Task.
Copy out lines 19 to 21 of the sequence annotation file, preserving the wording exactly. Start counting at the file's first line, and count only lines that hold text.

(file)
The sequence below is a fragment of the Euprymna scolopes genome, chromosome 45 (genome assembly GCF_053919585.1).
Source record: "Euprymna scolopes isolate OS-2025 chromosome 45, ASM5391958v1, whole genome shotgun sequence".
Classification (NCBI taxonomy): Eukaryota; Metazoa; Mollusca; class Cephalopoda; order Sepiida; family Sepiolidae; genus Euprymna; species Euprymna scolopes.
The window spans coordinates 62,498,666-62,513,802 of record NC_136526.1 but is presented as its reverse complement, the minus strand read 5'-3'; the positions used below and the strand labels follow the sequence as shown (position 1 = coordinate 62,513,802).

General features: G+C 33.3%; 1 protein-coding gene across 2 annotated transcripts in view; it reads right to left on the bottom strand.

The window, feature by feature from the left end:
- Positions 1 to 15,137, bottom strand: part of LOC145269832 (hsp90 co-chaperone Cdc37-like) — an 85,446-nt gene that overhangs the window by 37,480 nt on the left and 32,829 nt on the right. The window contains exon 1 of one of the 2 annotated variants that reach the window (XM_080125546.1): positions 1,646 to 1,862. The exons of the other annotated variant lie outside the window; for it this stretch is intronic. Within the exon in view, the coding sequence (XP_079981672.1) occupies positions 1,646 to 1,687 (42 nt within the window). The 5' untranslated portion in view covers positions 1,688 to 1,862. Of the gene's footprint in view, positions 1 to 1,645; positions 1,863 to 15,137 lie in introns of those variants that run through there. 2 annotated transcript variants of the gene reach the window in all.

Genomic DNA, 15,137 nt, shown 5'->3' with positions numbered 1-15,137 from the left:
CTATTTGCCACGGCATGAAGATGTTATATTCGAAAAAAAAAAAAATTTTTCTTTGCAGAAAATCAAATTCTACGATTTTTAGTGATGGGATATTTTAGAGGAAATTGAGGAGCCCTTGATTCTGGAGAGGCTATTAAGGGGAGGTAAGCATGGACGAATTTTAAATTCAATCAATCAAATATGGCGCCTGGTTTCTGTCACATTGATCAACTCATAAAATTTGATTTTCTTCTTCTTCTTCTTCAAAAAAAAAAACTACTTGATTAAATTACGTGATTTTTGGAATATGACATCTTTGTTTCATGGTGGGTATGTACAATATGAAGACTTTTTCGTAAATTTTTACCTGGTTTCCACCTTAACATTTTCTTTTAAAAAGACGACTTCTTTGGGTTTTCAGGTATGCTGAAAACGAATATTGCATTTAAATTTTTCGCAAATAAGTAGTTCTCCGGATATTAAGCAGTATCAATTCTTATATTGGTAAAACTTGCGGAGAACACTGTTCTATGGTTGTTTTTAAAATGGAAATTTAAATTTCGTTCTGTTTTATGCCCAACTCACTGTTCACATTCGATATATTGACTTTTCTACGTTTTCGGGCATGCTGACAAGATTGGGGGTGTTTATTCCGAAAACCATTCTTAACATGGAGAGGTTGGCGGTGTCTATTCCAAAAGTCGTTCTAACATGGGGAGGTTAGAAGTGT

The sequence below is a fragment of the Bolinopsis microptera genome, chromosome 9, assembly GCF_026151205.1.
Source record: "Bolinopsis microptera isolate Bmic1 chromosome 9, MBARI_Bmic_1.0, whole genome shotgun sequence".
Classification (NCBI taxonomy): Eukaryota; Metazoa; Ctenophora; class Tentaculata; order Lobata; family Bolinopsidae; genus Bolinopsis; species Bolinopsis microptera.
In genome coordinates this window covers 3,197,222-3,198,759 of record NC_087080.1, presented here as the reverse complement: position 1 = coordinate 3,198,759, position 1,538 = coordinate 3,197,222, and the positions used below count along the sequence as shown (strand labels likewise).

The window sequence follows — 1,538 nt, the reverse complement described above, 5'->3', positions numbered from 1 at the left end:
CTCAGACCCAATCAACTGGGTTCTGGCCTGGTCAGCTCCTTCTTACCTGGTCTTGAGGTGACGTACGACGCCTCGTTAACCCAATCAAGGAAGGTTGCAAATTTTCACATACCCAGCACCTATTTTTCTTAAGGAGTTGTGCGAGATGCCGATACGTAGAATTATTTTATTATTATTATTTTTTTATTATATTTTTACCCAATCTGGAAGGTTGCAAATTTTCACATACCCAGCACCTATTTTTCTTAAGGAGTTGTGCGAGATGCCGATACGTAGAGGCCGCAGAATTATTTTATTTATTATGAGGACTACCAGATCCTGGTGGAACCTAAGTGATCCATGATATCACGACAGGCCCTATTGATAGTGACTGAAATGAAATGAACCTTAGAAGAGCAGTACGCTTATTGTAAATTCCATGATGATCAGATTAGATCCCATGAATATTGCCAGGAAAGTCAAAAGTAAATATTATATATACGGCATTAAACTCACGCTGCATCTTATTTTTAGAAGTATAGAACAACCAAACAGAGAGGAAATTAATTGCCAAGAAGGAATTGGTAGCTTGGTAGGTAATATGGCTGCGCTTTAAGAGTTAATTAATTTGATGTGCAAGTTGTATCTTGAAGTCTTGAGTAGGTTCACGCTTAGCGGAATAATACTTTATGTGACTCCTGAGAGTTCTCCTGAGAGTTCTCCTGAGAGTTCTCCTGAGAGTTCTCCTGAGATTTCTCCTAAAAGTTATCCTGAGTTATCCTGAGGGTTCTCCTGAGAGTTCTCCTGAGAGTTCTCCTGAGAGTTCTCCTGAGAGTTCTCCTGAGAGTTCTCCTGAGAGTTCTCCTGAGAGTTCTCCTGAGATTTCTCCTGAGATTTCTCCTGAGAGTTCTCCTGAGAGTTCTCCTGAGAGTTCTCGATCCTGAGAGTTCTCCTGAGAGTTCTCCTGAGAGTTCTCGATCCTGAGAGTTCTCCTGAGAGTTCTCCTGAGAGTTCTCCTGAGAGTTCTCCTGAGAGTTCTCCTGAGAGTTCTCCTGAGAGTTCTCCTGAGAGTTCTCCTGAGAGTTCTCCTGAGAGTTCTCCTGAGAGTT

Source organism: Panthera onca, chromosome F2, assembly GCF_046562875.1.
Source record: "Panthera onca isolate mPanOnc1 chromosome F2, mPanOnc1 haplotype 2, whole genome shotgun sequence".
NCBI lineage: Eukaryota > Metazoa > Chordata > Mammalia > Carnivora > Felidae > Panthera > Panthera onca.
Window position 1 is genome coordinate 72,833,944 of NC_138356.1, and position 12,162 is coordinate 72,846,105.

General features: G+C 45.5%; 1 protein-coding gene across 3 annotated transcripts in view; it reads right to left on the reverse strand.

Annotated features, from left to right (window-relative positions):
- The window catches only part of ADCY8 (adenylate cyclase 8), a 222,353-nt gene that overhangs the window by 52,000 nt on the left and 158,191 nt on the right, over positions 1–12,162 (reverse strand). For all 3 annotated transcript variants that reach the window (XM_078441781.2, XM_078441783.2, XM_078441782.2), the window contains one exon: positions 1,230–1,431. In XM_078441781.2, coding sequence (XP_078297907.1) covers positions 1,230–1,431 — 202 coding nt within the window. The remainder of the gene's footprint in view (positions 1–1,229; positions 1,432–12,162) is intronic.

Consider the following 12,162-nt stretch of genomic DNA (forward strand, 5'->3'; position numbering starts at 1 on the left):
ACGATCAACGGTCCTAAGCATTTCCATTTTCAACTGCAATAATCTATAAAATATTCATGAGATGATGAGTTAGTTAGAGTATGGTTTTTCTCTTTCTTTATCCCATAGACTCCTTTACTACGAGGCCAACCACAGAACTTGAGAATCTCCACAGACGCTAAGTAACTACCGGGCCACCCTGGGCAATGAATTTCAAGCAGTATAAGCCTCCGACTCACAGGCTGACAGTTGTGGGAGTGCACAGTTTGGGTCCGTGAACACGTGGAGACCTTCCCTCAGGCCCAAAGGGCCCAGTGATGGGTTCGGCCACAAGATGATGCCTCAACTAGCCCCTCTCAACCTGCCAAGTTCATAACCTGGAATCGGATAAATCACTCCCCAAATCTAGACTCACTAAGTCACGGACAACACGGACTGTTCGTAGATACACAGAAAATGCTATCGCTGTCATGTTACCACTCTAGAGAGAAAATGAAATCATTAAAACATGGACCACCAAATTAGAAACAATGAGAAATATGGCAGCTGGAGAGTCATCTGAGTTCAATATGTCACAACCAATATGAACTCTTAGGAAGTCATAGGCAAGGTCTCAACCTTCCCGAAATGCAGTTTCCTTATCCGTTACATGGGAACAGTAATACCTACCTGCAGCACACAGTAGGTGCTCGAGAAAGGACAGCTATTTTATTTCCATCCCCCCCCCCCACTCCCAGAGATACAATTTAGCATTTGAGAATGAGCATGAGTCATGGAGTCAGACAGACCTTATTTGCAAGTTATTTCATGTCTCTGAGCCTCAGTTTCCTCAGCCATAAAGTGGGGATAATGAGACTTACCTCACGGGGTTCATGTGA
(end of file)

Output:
Window position 1 is genome coordinate 72,833,944 of NC_138356.1, and position 12,162 is coordinate 72,846,105.

General features: G+C 45.5%; 1 protein-coding gene across 3 annotated transcripts in view; it reads right to left on the reverse strand.

Annotated features, from left to right (window-relative positions):